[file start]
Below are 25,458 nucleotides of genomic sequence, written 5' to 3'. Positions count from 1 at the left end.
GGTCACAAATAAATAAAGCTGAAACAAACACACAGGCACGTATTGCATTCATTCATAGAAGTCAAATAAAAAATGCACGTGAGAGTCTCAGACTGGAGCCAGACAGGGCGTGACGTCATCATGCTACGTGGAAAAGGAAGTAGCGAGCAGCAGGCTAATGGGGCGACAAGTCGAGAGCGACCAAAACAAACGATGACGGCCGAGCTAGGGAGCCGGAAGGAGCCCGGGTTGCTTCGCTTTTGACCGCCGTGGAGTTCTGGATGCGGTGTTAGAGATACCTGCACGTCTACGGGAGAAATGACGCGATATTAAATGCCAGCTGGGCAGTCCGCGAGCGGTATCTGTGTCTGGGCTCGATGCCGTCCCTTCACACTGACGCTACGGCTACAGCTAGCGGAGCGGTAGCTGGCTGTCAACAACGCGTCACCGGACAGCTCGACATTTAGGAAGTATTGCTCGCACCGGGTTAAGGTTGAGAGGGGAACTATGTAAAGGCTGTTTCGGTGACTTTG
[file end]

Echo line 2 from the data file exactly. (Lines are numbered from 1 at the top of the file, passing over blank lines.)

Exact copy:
GGTCACAAATAAATAAAGCTGAAACAAACACACAGGCACGTATTGCATTCATTCATAGAAGTCAAATAAAAAATGCACGTGAGAGTCTCAGACTGGAGCCAGACAGGGCGTGACGTCATCATGCTACGTGGAAAAGGAAGTAGCGAGCAGCAGGCTAATGGGGCGACAAGTCGAGAGCGACCAAAACAAACGATGACGGCCGAGCTAGGGAGCCGGAAGGAGCCCGGGTTGCTTCGCTTTTGACCGCCGTGGAGTTCTGGATGCGGTGTTAGAGATACCTGCACGTCTACGGGAGAAATGACGCGATATTAAATGCCAGCTGGGCAGTCCGCGAGCGGTATCTGTGTCTGGGCTCGATGCCGTCCCTTCACACTGACGCTACGGCTACAGCTAGCGGAGCGGTAGCTGGCTGTCAACAACGCGTCACCGGACAGCTCGACATTTAGGAAGTATTGCTCGCACCGGGTTAAGGTTGAGAGGGGAACTATGTAAAGGCTGTTTCGGTGACTTTG